MORICE (afterwards POYNTZ), Sir John (1568-1618), of Chipping Ongar, Essex and Heneage House, Bevis Marks, London

Published in The History of Parliament: the House of Commons 1604-1629, ed. Andrew Thrush and John P. Ferris, 2010
Available from Cambridge University Press



Family and Education

bap. 17 Oct. 1568,1 1st s. of James Morice† of Chipping Ongar, att. of the Wards 1589-97, and Elizabeth, da. of George Medley of Tilty Abbey, Essex.2 educ. Jesus, Camb. 1585; M. Temple 1586.3 m. (1) 24 Oct. 1593,4 Katherine, da. and h. of Sir Gabriel Poyntz of North Ockendon, Essex, 4s. (1 d.v.p.) 3da. (1 d.v.p.);5 (2) 27 Feb. 1606, Lettice, da. of Edward Fitzgerald† of Stanwell, Mdx., wid. of (Sir) Ambrose Coppinger† of Dawley Court, Mdx., s.p.6 suc. fa. 1597;7 kntd. 22 May 1603.8 d. 31 Jan. 1618.9

Offices Held

Gent. pens. by 1602-c.1611;10 chamberlain of the Exch. 1613-d.11

Commr. sewers, Essex 1605-d., Kent and Suss. 1609-at least 1611;12 dep. lt. Essex by 1613;13 j.p. Essex by 1614-17;14 commr. inquiry into lands of 1st earl of Somerset, Essex 1616.15


Morice’s grandfather, who acquired the manor of Chipping Ongar in 1542 and sat for Downton in 1547, was an early convert to Protestantism.16 Morice’s father, an officer in the Court of Wards with outspoken puritan views, carried on the tradition of parliamentary service. It was probably through the latter’s kinship with the countess of Cumberland that Morice was returned for Appleby in 1601, and re-elected in 1604, with Sir William Bowyer I* of the Exchequer as his colleague. In the opening session Morice was appointed to help prepare for the conference with the Lords of 21 Apr. 1604 on religion, and to consider two bills against ecclesiastical pluralism (4 June).17 He was appointed to help manage the conference with the Lords of 6 Feb. 1606 on the recusancy laws.18 In the third session his only two appointments, both on 29 Nov. 1606, were to consider a bill for the regulation of procedure in ecclesiastical courts, and to prepare for a conference with the Lords on the Union with Scotland.19

On the death of his first wife’s father in 1607, Morice succeeded under entail to the estate, which he valued at £716 a year, and, having ‘acquired lands and goods beyond expectation or any probability’, he changed his name to Poyntz.20 Through Sir Fulke Greville* he obtained the wardship of his nieces, Audrey and Susan Poyntz, who would have succeeded but for the entail. He nevertheless found it difficult to disencumber the estate from various trusts and annuities, and appealed in around March 1608 to the earl of Salisbury (Robert Cecil†), though protesting that ‘I come not a suitor to your lordship for any benefit; I know my deserts cannot challenge it’.21 By this time his health was failing, and he left no trace on the records of the fourth or fifth sessions of the Parliament in 1610.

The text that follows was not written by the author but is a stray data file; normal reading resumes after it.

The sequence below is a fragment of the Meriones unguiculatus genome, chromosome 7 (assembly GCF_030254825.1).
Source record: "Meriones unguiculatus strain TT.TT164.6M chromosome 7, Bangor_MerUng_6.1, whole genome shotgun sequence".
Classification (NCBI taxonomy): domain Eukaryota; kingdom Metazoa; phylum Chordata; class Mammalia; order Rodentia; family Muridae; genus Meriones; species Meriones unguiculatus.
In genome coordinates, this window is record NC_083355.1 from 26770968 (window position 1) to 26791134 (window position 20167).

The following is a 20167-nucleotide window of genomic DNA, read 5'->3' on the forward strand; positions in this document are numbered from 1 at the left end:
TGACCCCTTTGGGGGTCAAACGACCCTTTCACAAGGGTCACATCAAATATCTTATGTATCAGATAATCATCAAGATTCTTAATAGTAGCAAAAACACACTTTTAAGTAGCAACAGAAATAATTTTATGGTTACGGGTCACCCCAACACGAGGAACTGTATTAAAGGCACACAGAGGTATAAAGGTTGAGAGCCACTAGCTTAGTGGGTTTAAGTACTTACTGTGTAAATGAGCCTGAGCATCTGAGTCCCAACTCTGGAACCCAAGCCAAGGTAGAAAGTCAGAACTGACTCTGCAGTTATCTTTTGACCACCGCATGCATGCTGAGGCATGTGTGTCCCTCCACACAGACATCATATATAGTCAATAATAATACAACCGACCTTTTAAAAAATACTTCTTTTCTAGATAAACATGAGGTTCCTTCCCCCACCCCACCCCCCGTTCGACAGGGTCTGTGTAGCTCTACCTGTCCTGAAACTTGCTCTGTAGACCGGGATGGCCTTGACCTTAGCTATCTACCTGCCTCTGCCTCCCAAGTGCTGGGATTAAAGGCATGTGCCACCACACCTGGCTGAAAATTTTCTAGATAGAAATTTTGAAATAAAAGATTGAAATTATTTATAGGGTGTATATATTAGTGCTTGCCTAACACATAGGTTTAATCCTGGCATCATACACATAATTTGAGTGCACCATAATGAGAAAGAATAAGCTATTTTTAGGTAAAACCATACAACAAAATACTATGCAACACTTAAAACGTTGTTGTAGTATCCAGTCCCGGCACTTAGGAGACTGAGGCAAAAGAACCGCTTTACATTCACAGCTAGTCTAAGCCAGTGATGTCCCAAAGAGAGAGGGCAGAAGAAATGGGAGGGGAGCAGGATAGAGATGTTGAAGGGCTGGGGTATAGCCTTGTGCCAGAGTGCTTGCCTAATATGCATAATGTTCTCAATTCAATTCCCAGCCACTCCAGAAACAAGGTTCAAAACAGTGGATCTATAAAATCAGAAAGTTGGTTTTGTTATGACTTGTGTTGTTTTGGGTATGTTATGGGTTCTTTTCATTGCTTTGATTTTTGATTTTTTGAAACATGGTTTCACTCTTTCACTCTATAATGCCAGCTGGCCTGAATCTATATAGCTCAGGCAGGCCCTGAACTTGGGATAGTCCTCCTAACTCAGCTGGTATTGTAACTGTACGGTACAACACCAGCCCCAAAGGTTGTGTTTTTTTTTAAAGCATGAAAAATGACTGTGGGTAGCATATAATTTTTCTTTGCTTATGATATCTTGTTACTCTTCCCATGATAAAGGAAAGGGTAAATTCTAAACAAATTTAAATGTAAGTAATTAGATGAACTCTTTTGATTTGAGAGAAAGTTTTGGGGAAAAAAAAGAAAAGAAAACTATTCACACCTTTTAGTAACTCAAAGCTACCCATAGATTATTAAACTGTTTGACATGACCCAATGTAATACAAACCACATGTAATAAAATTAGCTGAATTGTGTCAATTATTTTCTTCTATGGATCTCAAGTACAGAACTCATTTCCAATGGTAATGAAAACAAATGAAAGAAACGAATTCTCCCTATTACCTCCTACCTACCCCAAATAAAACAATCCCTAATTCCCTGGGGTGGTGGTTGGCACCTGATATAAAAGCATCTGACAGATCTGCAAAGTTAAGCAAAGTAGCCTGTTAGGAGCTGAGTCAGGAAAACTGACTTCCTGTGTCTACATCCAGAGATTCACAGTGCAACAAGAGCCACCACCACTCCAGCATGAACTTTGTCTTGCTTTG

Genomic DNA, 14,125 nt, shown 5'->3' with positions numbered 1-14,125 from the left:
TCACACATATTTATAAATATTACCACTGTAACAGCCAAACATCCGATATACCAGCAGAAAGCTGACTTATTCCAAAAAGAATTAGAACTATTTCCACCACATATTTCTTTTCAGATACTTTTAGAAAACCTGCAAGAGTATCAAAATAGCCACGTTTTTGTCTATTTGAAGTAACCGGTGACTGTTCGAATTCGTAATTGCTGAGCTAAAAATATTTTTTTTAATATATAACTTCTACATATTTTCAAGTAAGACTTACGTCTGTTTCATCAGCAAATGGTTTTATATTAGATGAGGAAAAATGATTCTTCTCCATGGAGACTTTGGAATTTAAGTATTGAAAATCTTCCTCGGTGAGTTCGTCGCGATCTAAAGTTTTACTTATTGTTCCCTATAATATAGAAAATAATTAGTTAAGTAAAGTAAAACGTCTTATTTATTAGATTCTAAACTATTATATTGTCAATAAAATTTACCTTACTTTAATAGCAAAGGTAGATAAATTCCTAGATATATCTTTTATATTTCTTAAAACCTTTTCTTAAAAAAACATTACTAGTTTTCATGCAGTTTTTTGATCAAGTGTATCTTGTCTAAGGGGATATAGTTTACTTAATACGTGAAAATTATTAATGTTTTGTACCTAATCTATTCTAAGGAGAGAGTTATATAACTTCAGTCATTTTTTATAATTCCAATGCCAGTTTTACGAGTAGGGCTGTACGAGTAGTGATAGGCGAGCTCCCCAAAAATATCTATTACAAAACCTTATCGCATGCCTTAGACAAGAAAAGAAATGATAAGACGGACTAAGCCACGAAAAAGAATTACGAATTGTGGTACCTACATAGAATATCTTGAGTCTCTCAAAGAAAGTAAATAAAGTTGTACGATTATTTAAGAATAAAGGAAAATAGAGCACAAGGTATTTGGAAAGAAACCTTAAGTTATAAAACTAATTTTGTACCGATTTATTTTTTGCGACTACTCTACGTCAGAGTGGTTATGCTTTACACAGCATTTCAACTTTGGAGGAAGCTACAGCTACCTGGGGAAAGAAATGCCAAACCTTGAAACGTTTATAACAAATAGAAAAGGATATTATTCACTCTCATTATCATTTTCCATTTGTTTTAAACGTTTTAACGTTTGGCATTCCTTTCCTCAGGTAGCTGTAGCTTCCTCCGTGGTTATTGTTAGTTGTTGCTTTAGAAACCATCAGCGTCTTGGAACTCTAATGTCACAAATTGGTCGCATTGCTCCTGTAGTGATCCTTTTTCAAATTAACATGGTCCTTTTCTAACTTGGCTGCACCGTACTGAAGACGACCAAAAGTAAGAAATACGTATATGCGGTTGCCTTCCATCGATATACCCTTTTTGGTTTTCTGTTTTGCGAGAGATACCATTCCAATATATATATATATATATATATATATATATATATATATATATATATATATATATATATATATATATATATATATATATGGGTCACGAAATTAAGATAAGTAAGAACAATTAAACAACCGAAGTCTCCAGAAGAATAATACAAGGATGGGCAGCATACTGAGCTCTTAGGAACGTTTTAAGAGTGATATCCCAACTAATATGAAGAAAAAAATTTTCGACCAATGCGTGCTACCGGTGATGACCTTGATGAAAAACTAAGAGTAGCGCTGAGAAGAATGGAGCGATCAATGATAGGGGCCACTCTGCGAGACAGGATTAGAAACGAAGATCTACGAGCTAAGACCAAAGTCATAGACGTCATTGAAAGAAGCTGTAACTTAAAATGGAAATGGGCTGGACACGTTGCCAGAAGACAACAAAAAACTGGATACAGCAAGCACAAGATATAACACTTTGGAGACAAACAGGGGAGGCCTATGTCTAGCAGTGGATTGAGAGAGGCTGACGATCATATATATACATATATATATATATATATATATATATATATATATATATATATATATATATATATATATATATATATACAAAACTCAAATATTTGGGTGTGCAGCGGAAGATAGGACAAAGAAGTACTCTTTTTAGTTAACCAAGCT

Morice rebuilt North Ockendon manor house, and joined Bowyer in the Exchequer in 1613, though in a sinecurial capacity. He drew up his will ‘before my journey to the Spa’ in the summer of 1617, but derived no permanent benefit from the waters and died on 31 Jan. 1618.22 He desired his armoury and library to be preserved as heirlooms. The entire estate eventually passed to Sir Thomas Littleton†, who sat for Much Wenlock in the Short and Long Parliaments of 1640.23

Ref Volumes: 1604-1629

Authors: John. P. Ferris / Rosemary Sgroi


  • 1. Ongar Par. Reg. ed. F.A. Crisp, 6.
  • 2. Vis. Essex (Harl. Soc. xiii), 256.
  • 3. Al. Cant.; M. Temple Admiss.
  • 4. Ongar Par. Reg. 78.
  • 5. F. Chancellor, Ancient Sepulchral Mons. of Essex, 184.
  • 6. D. Lysons, Mdx. Parishes, 133.
  • 7. C142/258/74; Essex RO, D/AEW/11/250 (will of James Morice).
  • 8. Shaw, Knights of Eng. ii. 110.
  • 9. C142/369/148.
  • 10. LC2/4/4.
  • 11. Exchequer Officeholders comp. J.C. Sainty (L. and I. Soc. spec. ser. xviii), 19.
  • 12. C181/1, f. 121; 181/2, ff. 87v, 105v, 150v, 230v, 265.
  • 13. APC, 1613-14, p. 278.
  • 14. C66/1988; Cal. Assize Recs., Essex Indictments, Jas. I ed. J.S. Cockburn, 141, 188.
  • 15. C181/2, f. 260.
  • 16. VCH Essex, iv. 161; v. 111.
  • 17. CJ, i. 178a, 231b.
  • 18. Ibid. 263a.
  • 19. Ibid. 326b.
  • 20. WARD 7/39/5.
  • 21. SP14/31/92.
  • 22. PROB 11/131, f. 196; Chamberlain Letters ed. N.E. McClure, ii. 136-7; C142/369/148.
  • 23. Morant, Essex, i. 103, 129.